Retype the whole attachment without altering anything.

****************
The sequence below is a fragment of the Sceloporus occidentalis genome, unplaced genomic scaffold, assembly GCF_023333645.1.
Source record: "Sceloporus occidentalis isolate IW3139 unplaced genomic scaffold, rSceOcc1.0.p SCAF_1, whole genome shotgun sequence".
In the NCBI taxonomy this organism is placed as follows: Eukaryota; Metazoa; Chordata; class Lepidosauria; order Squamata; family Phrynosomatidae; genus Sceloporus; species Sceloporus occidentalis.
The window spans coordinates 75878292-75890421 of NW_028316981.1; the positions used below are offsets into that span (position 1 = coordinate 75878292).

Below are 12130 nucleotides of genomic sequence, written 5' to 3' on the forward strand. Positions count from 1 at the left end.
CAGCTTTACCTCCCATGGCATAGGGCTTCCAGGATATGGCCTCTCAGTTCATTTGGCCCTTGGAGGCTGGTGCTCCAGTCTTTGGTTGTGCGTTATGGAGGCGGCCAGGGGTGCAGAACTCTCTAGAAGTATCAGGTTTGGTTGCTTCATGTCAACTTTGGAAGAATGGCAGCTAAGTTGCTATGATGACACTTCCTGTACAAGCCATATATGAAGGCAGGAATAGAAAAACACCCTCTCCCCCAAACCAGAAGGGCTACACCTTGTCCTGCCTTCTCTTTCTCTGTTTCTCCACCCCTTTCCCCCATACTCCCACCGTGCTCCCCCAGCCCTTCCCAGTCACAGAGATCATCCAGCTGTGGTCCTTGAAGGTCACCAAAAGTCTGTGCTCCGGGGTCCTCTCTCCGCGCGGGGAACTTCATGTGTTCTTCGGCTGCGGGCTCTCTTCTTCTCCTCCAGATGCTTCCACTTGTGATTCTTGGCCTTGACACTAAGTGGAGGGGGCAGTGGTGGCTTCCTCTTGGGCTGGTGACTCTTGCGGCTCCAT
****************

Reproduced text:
The sequence below is a fragment of the Sceloporus occidentalis genome, unplaced genomic scaffold, assembly GCF_023333645.1.
Source record: "Sceloporus occidentalis isolate IW3139 unplaced genomic scaffold, rSceOcc1.0.p SCAF_1, whole genome shotgun sequence".
In the NCBI taxonomy this organism is placed as follows: Eukaryota; Metazoa; Chordata; class Lepidosauria; order Squamata; family Phrynosomatidae; genus Sceloporus; species Sceloporus occidentalis.
The window spans coordinates 75878292-75890421 of NW_028316981.1; the positions used below are offsets into that span (position 1 = coordinate 75878292).

Below are 12130 nucleotides of genomic sequence, written 5' to 3' on the forward strand. Positions count from 1 at the left end.
CAGCTTTACCTCCCATGGCATAGGGCTTCCAGGATATGGCCTCTCAGTTCATTTGGCCCTTGGAGGCTGGTGCTCCAGTCTTTGGTTGTGCGTTATGGAGGCGGCCAGGGGTGCAGAACTCTCTAGAAGTATCAGGTTTGGTTGCTTCATGTCAACTTTGGAAGAATGGCAGCTAAGTTGCTATGATGACACTTCCTGTACAAGCCATATATGAAGGCAGGAATAGAAAAACACCCTCTCCCCCAAACCAGAAGGGCTACACCTTGTCCTGCCTTCTCTTTCTCTGTTTCTCCACCCCTTTCCCCCATACTCCCACCGTGCTCCCCCAGCCCTTCCCAGTCACAGAGATCATCCAGCTGTGGTCCTTGAAGGTCACCAAAAGTCTGTGCTCCGGGGTCCTCTCTCCGCGCGGGGAACTTCATGTGTTCTTCGGCTGCGGGCTCTCTTCTTCTCCTCCAGATGCTTCCACTTGTGATTCTTGGCCTTGACACTAAGTGGAGGGGGCAGTGGTGGCTTCCTCTTGGGCTGGTGACTCTTGCGGCTCCAT